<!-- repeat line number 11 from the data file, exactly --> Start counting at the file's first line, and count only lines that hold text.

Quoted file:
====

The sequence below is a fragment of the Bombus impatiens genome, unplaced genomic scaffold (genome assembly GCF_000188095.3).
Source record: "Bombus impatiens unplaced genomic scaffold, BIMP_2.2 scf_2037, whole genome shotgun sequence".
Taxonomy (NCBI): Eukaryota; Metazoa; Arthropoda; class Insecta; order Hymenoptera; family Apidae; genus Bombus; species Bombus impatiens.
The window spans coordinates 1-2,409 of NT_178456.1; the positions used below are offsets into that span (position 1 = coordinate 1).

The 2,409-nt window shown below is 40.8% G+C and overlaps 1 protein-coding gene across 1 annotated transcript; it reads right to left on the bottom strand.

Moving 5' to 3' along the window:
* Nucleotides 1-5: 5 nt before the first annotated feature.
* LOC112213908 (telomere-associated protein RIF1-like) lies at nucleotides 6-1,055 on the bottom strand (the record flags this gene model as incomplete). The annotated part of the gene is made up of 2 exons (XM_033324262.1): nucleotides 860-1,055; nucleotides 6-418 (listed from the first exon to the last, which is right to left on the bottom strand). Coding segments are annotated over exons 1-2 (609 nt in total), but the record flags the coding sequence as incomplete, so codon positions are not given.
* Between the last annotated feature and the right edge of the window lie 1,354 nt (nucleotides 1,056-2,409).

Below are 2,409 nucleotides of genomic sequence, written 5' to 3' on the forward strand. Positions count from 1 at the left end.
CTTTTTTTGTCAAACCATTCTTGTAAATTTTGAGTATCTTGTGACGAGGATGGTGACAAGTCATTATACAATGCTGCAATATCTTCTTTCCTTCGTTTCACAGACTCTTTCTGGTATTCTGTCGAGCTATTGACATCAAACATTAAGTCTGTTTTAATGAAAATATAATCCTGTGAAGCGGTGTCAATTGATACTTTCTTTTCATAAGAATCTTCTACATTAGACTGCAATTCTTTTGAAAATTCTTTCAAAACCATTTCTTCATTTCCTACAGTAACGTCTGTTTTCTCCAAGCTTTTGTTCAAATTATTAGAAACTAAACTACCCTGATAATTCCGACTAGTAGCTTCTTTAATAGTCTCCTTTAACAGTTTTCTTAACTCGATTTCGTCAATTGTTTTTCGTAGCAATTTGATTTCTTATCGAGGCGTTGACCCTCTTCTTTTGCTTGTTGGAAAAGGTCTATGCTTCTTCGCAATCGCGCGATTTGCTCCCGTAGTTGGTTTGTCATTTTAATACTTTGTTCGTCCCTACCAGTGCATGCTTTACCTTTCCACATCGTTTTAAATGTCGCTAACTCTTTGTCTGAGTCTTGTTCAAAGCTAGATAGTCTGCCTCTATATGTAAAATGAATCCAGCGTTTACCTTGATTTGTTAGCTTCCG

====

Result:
CTTTTTTTGTCAAACCATTCTTGTAAATTTTGAGTATCTTGTGACGAGGATGGTGACAAGTCATTATACAATGCTGCAATATCTTCTTTCCTTCGTTTCACAGACTCTTTCTGGTATTCTGTCGAGCTATTGACATCAAACATTAAGTCTGTTTTAATGAAAATATAATCCTGTGAAGCGGTGTCAATTGATACTTTCTTTTCATAAGAATCTTCTACATTAGACTGCAATTCTTTTGAAAATTCTTTCAAAACCATTTCTTCATTTCCTACAGTAACGTCTGTTTTCTCCAAGCTTTTGTTCAAATTATTAGAAACTAAACTACCCTGATAATTCCGACTAGTAGCTTCTTTAATAGTCTCCTTTAACAGTTTTCTTAACTCGATTTCGTCAATTGTTTTTCGTAGCAATTTGATTTCTTATCGAGGCGTTGACCCTCTTCTTTTGCTTGTTGGAAAAGGTCTATGCTTCTTCGCAATCGCGCGATTTGCTCCCGTAGTTGGTTTGTCATTTTAATACTTTGTTCGTCCCTACCAGTGCATGCTTTACCTTTCCACATCGTTTTAAATGTCGCTAACTCTTTGTCTGAGTCTTGTTCAAAGCTAGATAGTCTGCCTCTATATGTAAAATGAATCCAGCGTTTACCTTGATTTGTTAGCTTCCG